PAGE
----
Britain has imposed a 35% cap on the role of “high-risk vendors” in building the country’s 5G networks, due to security concerns. Huawei critics accuse the technology company of being controlled by Beijing, an allegation it denies. The cap will hit Chinese giant Huawei hard and create an unprecedented opportunity for its two largest competitors; Nokia and Ericsson, but there are fears over these companies may struggle to meet the increased demand.
Huawei banned from supplying kit to 5G core
As well as the 35% cap, Huawei will be banned from supplying kit to the core of the 5G network, which houses the ‘sensitive parts’ and additionally, it will be excluded from areas near military bases and nuclear sites. In an interview with Maria Bartiromo of Mornings With Maria on Fox Business Network, US Secretary of State, Mike Pompeo, had previously suggested that using Huawei’s equipment posed a spying risk, stating that "we won't be able to share information" with nations that put it into their "critical information systems".
The EU followed Britain’s lead by releasing guidelines urging member states to avoid dependency on “high risk” suppliers, although Huawei was not named and there was no call for an outright ban. Nokia welcomed the new EU guidelines, commenting in a statement that “5G starts and ends with trust and security.” Ericsson agreed stating that the company was “ready to support this process to ensure a high level of protection for European citizens and business”.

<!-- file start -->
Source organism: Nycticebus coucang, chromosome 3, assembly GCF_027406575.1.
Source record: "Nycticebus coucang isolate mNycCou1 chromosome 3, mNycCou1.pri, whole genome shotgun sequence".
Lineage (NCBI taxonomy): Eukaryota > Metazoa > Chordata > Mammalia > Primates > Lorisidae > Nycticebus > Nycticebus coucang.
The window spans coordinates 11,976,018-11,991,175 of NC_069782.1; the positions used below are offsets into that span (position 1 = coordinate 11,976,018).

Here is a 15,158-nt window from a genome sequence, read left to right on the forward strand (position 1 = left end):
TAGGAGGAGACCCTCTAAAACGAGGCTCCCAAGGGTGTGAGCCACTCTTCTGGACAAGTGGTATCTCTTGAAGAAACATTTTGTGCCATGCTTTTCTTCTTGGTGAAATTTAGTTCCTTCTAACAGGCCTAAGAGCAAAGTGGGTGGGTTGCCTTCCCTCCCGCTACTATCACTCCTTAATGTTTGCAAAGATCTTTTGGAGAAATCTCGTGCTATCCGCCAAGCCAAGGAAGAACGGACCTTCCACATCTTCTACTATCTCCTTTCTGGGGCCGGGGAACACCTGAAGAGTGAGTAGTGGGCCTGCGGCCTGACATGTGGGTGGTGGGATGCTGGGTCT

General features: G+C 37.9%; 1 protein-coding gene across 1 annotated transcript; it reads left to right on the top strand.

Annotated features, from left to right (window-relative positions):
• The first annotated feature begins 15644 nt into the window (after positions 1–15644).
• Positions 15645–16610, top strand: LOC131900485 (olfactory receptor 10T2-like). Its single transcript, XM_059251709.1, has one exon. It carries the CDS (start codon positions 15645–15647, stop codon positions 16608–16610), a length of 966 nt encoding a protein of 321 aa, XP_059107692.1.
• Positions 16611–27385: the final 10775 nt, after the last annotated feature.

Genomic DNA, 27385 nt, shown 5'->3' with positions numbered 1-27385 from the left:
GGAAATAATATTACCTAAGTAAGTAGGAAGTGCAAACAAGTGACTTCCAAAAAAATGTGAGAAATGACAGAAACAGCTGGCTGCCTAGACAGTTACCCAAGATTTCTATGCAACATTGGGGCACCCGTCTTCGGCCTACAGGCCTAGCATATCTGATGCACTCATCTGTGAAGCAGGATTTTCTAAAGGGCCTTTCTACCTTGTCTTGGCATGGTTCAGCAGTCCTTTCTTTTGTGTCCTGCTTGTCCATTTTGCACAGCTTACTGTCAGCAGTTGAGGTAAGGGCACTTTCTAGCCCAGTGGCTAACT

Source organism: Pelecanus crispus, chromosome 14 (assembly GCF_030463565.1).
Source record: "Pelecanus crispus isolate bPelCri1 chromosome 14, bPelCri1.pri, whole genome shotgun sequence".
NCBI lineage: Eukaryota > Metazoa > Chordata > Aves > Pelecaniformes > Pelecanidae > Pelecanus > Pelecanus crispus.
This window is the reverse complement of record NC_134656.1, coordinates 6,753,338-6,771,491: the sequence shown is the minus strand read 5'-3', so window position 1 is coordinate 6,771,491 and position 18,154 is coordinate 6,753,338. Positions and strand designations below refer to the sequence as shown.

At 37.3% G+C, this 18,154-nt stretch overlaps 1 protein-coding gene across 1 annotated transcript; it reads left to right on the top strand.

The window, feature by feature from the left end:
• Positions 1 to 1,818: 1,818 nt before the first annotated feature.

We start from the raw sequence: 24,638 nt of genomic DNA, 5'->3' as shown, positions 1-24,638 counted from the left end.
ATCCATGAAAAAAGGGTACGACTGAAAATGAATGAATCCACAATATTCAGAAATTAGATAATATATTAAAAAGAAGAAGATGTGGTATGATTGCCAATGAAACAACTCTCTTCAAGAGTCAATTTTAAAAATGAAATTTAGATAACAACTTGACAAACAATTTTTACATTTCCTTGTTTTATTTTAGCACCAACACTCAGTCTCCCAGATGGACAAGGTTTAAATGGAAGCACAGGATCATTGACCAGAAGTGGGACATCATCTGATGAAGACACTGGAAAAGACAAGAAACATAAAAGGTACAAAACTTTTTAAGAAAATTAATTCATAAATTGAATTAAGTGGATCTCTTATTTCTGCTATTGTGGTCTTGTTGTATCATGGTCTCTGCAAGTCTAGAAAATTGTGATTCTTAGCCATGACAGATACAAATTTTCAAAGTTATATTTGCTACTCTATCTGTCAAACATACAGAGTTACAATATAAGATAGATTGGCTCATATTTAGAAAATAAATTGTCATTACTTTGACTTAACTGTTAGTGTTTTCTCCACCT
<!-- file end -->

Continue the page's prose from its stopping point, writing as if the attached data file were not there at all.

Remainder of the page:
Huawei’s biggest focus should arguably be on losing the high risk vendor classification and all these restrictions fall away for them. How to do that though? Change of ownership/legal structure and transfer of assets? Licensing of their technology to non-Chinese company?January 28, 2020
Concern over demand
There is some industry concern over fulfilling the increased demand left by market leader Huawei, which is widely considered to have the most advanced 5G for the super-fast data transfers which are needed for technology, including robots in operating theatres and self-driving cars. Additionally, if Nokia and Ericsson aren’t able to give network operators in the same timescale as Huawei were working to, it's believed that a difficulty in demand will be felt by European consumers. It could potentially mean the cost of 5G will increase, and that rollout will become slightly slower – although for now this is, of course, currently an unknown.
Last Friday, Nokia and Ericsson both won contracts with Orange France, one of Europe’s largest mobile operators, to deploy 5G networks across the country. And network contract battles will remain fierce with Orange still having chosen Huawei in other markets including Belgium, Spain, Romania and Poland.